How To Create More Effective Calls To Action In Your Email Marketing
Marketers refer to any request to a prospect to take a desired action as a 'call to action'. This includes a request to buy a product, download a report, opt-in to a subscriber list, add an item to a wish list, visit a website or call an 800 number.
Calls to action are necessary because your email readers don't intuitively know what to do based simply on the information that you provide them. As the marketer, you may think it is common sense that they should now buy your product because you told them of all its virtues, but if you don't ask for the sale you are not likely to get it. It is important therefore that you not only tell your prospects what you want them to do but do so effectively. Ideally, any call to action should be clear, direct and concise.
Here are five ways to make your calls to action as effective as possible:
1. Be clear on what you want the prospect to do.
The most common call to action you'll find in an email is the simple "click here". You may argue that you cannot get any clearer than this because you are telling the prospect to click on that link. But you need to provide more information on the results the reader can get for clicking on the link. You must therefore provide a benefit for taking the action you are asking them to take.
You must also deliver immediately on what the link promised. For example if your link says "Download here" but they are taken to a review page about the product then this introduces another step and confusion in your sales process. A download button should take the reader to a download page and a "buy now" button should take them to a sales page. The key is to make your calls to action links as self-explanatory as possible with little question about the action you want your readers to take.
2. Be careful when using call to action images.
If you use a graphic button as your call to action you can be introducing some hurdles not faced by plain text links. First, many if not most email clients, as well as some spam and virus software programs, block images by default. If your image doesn't show up in the email then it cannot be clicked.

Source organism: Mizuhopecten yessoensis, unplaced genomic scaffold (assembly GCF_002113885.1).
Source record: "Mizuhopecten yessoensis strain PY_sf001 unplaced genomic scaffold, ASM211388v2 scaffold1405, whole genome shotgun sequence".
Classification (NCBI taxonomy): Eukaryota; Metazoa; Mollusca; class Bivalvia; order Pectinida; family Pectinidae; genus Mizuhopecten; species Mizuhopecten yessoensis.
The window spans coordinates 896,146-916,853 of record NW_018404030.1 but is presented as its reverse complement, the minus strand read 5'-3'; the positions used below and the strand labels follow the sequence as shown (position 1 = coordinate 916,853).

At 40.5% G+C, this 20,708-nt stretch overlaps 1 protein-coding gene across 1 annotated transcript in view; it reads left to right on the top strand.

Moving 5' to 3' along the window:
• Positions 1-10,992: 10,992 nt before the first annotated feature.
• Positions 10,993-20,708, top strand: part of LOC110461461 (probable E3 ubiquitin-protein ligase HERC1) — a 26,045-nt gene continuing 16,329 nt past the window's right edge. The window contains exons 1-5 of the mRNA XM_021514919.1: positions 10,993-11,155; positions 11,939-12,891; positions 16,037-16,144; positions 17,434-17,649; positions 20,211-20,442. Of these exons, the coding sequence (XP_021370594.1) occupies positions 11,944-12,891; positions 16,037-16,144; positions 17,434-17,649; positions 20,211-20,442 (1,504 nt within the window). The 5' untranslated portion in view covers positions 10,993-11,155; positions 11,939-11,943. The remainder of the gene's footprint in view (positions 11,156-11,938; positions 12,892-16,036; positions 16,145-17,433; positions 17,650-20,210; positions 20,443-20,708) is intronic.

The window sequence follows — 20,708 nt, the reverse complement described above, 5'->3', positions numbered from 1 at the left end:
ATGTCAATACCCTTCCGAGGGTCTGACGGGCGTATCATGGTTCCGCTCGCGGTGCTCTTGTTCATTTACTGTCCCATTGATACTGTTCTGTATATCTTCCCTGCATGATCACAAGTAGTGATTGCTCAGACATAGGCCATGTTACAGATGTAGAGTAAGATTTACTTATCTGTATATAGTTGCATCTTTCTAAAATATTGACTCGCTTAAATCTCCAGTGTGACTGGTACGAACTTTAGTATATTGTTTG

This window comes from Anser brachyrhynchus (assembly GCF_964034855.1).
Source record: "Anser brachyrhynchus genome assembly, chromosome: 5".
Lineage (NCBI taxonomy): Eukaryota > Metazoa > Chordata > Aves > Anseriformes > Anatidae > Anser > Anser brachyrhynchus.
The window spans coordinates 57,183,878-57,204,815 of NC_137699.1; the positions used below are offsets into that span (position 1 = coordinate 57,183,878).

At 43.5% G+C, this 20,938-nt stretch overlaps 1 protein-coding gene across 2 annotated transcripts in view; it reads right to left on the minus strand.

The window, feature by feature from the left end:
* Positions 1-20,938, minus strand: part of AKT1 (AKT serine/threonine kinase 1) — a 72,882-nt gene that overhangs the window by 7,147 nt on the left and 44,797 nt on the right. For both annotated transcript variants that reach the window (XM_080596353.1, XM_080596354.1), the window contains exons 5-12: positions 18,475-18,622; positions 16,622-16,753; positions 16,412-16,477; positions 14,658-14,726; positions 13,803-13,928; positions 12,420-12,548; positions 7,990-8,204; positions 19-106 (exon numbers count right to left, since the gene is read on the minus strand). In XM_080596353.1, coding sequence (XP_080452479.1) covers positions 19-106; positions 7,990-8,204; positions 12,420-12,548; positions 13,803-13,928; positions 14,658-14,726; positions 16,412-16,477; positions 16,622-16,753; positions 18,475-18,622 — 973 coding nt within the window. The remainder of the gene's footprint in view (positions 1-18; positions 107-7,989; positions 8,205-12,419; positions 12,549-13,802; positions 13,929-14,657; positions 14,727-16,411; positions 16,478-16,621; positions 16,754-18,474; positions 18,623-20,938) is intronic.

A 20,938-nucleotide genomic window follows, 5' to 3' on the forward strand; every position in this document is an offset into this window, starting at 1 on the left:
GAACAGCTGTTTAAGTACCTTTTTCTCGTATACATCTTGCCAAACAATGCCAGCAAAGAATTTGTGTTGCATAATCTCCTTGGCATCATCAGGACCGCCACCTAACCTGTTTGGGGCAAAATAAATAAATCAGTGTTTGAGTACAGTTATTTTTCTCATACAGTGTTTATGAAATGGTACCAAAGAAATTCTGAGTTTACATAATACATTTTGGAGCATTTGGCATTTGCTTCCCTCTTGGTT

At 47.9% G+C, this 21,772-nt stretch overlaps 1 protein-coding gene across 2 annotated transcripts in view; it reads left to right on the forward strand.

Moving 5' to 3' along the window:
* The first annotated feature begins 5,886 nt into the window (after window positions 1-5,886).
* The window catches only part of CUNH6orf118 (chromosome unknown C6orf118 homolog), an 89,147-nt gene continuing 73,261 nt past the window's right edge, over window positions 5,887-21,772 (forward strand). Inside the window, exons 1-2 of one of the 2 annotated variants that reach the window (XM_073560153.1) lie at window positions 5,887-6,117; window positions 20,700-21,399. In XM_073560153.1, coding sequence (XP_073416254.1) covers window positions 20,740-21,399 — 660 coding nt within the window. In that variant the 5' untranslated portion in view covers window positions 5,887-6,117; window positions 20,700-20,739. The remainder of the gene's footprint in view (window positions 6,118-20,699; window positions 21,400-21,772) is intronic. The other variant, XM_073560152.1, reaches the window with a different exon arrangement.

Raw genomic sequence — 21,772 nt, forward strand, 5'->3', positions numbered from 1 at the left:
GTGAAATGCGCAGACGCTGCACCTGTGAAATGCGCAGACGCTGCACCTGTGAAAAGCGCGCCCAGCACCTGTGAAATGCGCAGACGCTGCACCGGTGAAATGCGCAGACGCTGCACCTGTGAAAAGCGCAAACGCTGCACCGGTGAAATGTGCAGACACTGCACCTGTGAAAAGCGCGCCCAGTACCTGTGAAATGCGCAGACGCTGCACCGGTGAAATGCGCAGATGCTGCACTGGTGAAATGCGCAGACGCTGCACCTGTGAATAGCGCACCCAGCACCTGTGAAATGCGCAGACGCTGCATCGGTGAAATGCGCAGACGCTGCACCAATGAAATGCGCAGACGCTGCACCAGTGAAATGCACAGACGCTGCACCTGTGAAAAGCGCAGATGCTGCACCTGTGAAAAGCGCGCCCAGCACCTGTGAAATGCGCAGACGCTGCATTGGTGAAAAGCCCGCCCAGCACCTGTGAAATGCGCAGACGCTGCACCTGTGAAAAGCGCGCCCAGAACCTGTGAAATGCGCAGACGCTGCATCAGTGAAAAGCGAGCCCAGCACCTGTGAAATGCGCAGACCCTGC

Secondly you may have a broken or missing image link which means again that your image would not show up again. Sometimes when the image shows up the hyperlink is missing and this creates another problem because the image is not clickable.
Thirdly, avoid an image placed in with an image map because this would restrict where the reader can click leading to unpredictable results. It's always safest to stay with simple text links.
3. Provide adequate links to your website.
If your call to action links are the only link to your website then you are limiting how your readers can get to your website. Consider using live links for your domain names, products and services, blogs and other resources on your website. By sprinkling links to your website all over your email you increase the chances that your readers will click on one to get there. If you wait until the end of the email to place your call to action link, then you are hoping that all your readers will scroll to the end. You should have at least one call to action link in the 'preview pane' of the email client where the reader doesn't have to scroll to see it.
4. Highlight the text links.
Your call to action links should be like stop signs - they should be clearly visible and arrest attention. You want the links to scream "Click me!" You can do this by using bolding, bigger font sizes than the surrounding text and placing them on their own line with enough 'white space' around them. Because you want your call to action links to stand out from the rest of the email, caution should be taken that other text are not competing for attention with these links. If everything stands out then nothing would. And the blue underline text is still the most recognizable clickable link, so don't try to get very fancy here with color choices and animations.
5. Use clear and concise expressions.
Some call to action expressions like "Add to cart" have become second nature to web users. A quick review of that expression shows how powerful it is - it has a built in metaphor of shopping in a physical store and it says "buy!" Your call to action expression should also be as clear and concise such as, "Go here to read the rest of this article" or "Click here to download now!" These expressions all contain action words and what benefit the reader would get from taking that action.
If you are clear and direct about the actions you want your readers to take, then they are more likely to take those actions. So rather than hoping your subscribers would read between the lines, tell them what to do.